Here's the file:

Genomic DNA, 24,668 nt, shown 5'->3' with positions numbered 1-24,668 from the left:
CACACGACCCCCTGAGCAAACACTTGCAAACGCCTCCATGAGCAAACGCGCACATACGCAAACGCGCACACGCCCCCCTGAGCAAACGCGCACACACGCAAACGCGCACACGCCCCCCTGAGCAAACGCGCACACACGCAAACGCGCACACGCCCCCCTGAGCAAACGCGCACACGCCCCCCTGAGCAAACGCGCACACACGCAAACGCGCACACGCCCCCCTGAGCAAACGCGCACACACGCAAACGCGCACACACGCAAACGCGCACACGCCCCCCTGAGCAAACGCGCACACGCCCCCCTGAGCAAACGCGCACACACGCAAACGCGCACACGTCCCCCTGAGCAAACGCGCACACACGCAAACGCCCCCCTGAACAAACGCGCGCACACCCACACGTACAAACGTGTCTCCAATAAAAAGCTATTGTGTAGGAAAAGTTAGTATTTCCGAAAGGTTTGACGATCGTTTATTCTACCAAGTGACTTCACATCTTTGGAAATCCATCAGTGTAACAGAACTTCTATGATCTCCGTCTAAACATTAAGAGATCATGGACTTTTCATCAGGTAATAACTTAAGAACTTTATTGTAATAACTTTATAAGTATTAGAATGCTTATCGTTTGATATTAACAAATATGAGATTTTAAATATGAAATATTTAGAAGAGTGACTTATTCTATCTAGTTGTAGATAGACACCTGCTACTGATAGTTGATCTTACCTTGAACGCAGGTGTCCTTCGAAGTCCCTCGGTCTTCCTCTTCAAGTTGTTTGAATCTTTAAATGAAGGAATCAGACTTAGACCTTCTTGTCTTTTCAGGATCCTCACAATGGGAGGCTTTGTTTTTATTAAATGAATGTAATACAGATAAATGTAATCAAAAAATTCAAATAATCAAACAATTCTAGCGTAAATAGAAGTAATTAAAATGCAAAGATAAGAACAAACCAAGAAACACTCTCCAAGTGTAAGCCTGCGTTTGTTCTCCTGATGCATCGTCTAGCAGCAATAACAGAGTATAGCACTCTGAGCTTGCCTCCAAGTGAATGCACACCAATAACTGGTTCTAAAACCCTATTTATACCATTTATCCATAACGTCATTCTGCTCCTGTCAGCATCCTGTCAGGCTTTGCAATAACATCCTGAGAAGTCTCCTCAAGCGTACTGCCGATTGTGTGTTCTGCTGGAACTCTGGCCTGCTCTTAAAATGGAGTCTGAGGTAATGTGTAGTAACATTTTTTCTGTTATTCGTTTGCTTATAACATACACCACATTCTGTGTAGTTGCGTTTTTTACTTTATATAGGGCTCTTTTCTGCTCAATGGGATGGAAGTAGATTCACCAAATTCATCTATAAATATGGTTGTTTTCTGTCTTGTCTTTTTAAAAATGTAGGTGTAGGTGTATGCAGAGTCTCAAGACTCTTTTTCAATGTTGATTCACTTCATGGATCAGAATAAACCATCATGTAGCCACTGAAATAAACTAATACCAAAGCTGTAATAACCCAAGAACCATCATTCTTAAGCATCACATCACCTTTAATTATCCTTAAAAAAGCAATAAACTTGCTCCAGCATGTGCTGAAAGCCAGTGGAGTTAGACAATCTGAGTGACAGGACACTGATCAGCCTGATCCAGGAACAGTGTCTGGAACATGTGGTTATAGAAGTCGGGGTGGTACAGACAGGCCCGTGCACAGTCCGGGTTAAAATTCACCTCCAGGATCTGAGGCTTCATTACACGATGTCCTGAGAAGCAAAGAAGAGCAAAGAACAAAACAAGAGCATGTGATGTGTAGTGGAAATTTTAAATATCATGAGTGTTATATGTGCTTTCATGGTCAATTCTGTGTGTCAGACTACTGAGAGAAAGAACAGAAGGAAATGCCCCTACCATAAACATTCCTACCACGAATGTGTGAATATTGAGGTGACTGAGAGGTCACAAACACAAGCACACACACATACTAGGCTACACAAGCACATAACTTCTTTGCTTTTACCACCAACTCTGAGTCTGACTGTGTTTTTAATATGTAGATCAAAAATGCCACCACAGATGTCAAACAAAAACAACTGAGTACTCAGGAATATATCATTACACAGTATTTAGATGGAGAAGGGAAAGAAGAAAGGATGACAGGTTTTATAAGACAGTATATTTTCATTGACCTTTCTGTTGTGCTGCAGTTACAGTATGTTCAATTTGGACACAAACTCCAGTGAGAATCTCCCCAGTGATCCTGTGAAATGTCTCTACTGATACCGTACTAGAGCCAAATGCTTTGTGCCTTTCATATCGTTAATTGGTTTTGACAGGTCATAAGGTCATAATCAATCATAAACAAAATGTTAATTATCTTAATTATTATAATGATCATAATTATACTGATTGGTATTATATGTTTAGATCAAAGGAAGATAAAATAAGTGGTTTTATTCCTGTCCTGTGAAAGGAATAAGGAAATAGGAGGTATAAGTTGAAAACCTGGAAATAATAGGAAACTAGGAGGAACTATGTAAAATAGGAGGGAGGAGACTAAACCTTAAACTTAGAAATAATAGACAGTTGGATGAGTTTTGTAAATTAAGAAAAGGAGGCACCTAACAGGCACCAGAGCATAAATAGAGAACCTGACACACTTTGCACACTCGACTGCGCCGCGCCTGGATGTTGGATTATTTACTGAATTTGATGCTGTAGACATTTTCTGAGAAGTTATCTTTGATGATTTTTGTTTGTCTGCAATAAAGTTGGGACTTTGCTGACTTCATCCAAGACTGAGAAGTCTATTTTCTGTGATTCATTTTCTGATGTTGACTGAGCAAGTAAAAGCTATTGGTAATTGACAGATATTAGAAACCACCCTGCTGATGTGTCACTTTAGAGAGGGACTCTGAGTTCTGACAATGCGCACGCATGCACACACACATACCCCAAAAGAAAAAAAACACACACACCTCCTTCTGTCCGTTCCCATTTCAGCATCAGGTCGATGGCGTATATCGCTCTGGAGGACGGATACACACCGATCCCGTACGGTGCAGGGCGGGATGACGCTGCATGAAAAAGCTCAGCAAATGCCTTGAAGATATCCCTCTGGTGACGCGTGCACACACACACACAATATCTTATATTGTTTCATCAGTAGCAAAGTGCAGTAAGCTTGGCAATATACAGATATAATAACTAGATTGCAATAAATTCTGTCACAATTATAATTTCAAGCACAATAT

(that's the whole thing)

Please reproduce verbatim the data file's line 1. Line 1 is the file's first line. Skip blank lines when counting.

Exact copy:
Genomic DNA, 24,668 nt, shown 5'->3' with positions numbered 1-24,668 from the left: